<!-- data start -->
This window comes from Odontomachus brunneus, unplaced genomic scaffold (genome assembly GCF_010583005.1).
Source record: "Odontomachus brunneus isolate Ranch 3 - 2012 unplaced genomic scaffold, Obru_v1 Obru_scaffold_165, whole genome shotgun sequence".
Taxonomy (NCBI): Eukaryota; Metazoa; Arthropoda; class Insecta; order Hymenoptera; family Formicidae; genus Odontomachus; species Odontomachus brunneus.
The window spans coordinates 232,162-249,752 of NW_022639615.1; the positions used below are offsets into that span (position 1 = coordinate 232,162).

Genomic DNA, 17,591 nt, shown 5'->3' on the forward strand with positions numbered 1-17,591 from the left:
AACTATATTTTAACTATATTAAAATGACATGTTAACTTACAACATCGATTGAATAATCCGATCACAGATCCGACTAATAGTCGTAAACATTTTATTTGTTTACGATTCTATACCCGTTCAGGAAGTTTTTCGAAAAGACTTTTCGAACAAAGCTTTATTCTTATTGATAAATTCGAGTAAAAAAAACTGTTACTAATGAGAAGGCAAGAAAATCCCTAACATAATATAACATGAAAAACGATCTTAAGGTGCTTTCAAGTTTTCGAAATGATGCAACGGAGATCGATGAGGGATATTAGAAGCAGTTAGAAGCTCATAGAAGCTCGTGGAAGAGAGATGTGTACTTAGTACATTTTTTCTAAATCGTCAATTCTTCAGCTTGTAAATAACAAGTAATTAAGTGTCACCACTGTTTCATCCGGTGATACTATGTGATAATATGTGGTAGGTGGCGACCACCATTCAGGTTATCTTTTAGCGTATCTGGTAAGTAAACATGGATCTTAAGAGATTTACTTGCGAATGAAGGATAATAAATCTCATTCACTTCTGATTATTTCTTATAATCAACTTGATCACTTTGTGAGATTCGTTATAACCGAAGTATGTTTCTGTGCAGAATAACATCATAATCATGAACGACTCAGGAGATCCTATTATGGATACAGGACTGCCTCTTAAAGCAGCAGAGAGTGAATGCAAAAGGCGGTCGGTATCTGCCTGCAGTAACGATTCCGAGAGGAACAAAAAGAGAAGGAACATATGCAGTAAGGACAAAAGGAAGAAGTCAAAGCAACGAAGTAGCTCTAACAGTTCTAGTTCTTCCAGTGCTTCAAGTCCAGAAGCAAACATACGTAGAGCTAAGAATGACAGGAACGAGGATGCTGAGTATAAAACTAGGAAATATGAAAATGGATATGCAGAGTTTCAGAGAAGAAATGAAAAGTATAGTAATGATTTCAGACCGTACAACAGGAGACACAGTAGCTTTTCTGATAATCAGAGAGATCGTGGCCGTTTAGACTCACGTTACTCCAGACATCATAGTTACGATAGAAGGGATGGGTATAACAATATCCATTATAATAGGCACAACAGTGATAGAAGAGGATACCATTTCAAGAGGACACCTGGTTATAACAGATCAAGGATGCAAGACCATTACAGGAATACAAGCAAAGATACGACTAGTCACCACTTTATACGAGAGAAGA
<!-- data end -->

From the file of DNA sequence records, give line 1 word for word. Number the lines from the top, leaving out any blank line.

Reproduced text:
This window comes from Odontomachus brunneus, unplaced genomic scaffold (genome assembly GCF_010583005.1).